Monday, March 28, 2011

Time for peace negotiations in Libya - country wide airstrikes and an offensive on Tripoli will kill civilians, not protect them

The bombing in Libya was justified under UN Resolution 1973 in targeting tanks and artillery which were shelling Benghazi. It is not justified if it continues to bomb the entire country long after anti-aircraft batteries have been destroyed, nor is it justified in targeting non-military targets (such as Gaddafi’s compound in Tripoli) nor in supporting rebel assaults on towns or cities held by Gaddafi’s forces, as this will kill as many civilians through “collateral damage” from bombing as would be killed by artillery and tank shelling. The repeated bombing of Tripoli which has taken place despite the fact there is no fighting on the ground is not authorised by the UN resolution for the same reason – it is likely to be killing civilians, not protecting them (1) – (5).

Cameron and Sarkozy have made a great deal of UN Security Council Resolution 1973 authorising the use of “all necessary means” (i.e military force), while largely ignoring the “to protect civilians” part of the same sentence.This has a lot to do with the very poor poll ratings and high unemployment both politicians have in their own countries. Cameron would dearly like to repeat Margaret Thatcher’s Falklands ‘patriotic war’ bounce back by moving the media’s focus to foreign policy.

This explains his government’s claim that attempting a re-run of Reagan’s 1986 attempt to assassinate Gaddafi by airstrike (actually managing to killed a very young girl – Gaddafi’s adopted daughter - along with dozens of other people and hit the Austrian, Swiss and French embassies) would be within the remit of the UN resolution to “protect civilians” as Gaddafi has ordered the killing of unarmed protesters (6) – (8). It would not, because, as with the 1986 strike, it would be likely to kill civilians in large numbers itself. It already seems to have been attempted in an air-strike on an “administrative building” or “Gaddafi compound” in Tripoli (9). The likelihood is that, as in 1986, civilians will have been killed. (Some people claim that the girl killed in the 1986 strikes was only posthumously adopted as Gaddafi’s “daughter” for propaganda purposes. Even they admit that the strikes killed civilians including children though. The same people – the badly mis-named ‘Accuracy in Media’ also use the neo-con rag ‘The Weekly Standard’ as a source on Iraqi WMDs though. The Weekly Standard is so unable to separate what it wants to believe from rational thought that it once simultaneously claimed both that former CIA head George Tenet was a proven liar and that a book he wrote proved Saddam had WMDs and links to Al Qa’ida – a considerable feat of doublethink) (10) – (13).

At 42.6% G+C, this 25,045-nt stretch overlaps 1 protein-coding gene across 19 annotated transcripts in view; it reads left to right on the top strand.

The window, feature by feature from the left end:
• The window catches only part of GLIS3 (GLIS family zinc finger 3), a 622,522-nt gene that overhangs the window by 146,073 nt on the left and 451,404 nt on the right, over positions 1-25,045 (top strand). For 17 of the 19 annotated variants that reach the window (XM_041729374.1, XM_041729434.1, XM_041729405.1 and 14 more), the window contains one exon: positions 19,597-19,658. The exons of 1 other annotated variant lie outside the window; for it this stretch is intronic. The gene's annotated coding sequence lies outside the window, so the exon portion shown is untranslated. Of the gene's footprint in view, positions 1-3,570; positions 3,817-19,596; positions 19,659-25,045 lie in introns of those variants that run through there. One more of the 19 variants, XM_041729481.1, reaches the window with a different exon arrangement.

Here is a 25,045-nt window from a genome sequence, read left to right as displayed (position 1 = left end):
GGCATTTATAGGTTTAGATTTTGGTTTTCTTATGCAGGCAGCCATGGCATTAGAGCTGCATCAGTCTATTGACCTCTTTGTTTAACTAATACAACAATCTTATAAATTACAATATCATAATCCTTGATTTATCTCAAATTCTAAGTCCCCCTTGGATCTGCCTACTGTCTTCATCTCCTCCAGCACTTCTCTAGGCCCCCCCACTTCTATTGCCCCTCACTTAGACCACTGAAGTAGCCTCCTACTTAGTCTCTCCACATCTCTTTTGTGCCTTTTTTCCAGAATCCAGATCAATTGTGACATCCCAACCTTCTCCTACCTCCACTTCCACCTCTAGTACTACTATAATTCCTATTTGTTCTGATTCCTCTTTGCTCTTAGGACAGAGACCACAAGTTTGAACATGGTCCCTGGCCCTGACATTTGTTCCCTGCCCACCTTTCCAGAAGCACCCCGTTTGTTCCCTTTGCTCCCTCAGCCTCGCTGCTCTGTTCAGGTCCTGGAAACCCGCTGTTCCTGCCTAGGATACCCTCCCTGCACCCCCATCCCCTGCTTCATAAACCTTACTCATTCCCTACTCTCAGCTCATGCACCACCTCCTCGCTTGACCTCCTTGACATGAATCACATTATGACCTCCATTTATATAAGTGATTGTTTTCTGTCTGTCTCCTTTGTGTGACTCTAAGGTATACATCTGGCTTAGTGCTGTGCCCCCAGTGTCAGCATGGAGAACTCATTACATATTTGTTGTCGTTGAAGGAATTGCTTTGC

British Armed Forces Minister Nick Harvey and others have even suggested the possibility if deploying ground troops, claiming that if it wasn’t “a large deployment” it wouldn’t breach the Resolution. In fact the resolution clearly states that it involves “excluding a foreign occupation force of any form on any part of Libyan territory” from “all necessary means”. Those suggesting the “necessity” for ground troops also ignore the fact that even the rebels say they would fight them “with more force than we are using against Gaddafi” if they are deployed - in order to avoid being occupied like Iraq or Afghanistan (14) – (15).

Not sending in ground troops will prevent an Iraq 2003 style war (though it still risks a long civil war if fighting continues – and even if Gaddafi is overthrown), but that still leaves the possibility of an Iraq 1991 – 2002 style air war in which tens of thousands of civilians are killed directly by bombing and hundreds of thousands killed by the indirect effects of it (e.g damage to water and sewage systems) (16) – (17).

Suggestions reported by Al Jazeera from some NATO governments that their takeover of the air campaign in Libya could involve preventing either side assaulting towns held by the other are welcome and – unlike some current strikes – would be enforcing the UN resolution by preventing civilian casualties, not going beyond it in a war of regime change.

These suggestions presumably come from the Turkish government, since the French and British have been following the opposite course – trying to “break the stalemate’ by supporting rebel offensives on Gaddafi held towns or those containing the forces of both sides (18).

While we know Gaddafi is a dictator and would very likely have killed or disappeared much of the population of Benghazi if he’d captured it, we know very little of the rebels, their past, their aims, who they are and who is funding and backing them. Gaddafi has the support of at the least a large minority of the population in the West and there is no guarantee that the rebels taking Tripoli would kill less people than Gaddafi would have if he’d taken Benghazi – especially if it involves air strikes.